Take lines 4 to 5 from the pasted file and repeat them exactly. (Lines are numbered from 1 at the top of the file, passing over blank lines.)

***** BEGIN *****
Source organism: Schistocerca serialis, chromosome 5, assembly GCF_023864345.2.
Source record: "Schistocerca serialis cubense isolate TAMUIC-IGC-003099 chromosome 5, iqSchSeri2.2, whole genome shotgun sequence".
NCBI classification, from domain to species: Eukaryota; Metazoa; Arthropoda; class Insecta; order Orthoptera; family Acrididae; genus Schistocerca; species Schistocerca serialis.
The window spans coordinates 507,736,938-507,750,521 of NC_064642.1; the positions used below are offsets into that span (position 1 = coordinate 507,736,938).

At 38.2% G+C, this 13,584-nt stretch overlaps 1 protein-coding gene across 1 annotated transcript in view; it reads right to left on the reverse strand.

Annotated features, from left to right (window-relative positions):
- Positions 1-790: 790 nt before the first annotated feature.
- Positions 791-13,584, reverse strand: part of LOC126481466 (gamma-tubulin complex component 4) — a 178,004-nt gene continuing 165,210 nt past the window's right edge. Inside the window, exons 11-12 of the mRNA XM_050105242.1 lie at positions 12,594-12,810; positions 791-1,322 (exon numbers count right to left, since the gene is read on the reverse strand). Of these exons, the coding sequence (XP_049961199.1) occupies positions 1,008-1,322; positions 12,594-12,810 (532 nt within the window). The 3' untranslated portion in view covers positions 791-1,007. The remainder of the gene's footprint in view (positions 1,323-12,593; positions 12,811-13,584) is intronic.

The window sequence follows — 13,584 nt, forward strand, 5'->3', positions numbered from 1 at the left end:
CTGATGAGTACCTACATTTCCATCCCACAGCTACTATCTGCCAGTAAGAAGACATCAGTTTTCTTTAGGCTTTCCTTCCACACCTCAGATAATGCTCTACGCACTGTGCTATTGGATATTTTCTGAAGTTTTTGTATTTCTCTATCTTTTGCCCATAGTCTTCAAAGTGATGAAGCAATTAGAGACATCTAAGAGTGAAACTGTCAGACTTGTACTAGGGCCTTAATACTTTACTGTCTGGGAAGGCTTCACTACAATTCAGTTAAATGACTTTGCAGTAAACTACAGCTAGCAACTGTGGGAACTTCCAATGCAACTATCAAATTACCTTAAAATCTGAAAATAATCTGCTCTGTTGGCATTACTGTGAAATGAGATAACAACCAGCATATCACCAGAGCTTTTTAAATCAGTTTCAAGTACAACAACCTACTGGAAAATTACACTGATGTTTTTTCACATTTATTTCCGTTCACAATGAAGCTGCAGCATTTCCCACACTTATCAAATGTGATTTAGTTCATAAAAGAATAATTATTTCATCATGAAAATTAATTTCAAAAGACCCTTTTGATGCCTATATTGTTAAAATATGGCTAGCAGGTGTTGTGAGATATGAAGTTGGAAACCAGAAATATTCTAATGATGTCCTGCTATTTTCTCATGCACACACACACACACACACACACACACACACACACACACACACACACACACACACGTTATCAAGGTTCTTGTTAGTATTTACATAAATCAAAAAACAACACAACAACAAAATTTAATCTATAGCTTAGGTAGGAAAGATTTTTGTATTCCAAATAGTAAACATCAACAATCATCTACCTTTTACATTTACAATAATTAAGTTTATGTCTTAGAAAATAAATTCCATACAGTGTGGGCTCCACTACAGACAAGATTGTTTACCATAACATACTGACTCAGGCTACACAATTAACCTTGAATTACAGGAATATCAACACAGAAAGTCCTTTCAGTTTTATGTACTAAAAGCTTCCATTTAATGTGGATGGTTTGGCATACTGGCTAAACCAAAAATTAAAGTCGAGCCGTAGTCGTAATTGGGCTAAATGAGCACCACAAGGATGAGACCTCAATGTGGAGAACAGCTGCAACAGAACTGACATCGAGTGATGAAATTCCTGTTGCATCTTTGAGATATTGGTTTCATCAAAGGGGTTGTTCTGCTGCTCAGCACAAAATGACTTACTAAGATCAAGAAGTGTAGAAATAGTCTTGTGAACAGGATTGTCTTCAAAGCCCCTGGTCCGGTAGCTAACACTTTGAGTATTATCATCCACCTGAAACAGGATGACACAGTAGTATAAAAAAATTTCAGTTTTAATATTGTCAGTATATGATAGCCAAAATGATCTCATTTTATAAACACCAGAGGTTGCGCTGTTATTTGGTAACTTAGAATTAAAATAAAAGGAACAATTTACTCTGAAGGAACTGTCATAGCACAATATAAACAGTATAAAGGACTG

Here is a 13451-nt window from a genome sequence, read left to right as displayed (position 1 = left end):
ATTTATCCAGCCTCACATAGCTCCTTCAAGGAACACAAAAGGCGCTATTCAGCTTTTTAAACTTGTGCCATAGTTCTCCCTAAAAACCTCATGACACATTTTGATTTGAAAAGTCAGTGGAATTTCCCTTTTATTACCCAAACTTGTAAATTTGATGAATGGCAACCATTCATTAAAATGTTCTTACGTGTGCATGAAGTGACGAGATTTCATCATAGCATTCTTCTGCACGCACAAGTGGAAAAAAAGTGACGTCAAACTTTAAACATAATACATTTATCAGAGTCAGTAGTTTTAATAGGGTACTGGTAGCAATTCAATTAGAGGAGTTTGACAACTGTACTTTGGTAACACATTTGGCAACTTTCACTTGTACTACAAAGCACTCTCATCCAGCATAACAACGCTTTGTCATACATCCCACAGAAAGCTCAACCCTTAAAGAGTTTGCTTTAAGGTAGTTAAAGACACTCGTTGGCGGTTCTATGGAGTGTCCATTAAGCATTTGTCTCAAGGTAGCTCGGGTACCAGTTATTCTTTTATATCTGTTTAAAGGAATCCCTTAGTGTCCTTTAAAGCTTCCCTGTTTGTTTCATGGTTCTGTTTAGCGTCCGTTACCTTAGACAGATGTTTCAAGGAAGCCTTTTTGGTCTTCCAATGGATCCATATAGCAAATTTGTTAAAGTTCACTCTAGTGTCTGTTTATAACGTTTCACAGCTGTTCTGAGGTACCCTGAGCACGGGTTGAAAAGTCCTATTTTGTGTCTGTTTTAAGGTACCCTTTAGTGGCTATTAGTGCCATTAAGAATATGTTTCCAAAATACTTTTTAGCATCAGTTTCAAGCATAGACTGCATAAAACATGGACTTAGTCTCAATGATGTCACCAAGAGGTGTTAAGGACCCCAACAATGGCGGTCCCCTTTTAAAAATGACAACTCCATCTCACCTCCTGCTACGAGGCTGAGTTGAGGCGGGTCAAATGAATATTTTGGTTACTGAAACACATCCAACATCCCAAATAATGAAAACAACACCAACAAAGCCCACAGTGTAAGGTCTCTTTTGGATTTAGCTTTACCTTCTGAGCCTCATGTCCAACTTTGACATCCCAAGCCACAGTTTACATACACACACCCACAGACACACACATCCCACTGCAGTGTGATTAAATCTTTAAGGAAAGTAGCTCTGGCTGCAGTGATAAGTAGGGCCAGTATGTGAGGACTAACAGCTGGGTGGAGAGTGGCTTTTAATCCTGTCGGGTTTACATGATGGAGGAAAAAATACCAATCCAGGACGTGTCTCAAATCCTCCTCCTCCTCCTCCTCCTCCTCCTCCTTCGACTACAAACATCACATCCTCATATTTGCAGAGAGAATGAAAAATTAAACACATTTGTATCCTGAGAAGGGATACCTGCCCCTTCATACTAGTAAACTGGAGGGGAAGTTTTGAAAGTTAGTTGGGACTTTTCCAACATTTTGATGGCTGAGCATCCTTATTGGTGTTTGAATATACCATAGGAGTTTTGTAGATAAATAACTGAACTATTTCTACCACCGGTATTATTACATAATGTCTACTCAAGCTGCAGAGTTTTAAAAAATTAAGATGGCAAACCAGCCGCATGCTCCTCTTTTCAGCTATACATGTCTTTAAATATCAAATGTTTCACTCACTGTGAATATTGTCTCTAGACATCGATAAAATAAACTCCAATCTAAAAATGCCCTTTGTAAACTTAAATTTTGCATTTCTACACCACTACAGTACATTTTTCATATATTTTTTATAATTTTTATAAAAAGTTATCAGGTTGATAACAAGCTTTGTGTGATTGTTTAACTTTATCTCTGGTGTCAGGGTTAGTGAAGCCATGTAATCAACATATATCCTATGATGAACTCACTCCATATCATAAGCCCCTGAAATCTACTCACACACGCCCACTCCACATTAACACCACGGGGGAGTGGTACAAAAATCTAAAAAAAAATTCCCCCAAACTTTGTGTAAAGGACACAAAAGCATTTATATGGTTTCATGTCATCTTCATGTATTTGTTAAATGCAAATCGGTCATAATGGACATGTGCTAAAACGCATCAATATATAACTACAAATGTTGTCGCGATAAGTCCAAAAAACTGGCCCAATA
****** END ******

The window spans coordinates 507,736,938-507,750,521 of NC_064642.1; the positions used below are offsets into that span (position 1 = coordinate 507,736,938).

At 38.2% G+C, this 13,584-nt stretch overlaps 1 protein-coding gene across 1 annotated transcript in view; it reads right to left on the reverse strand.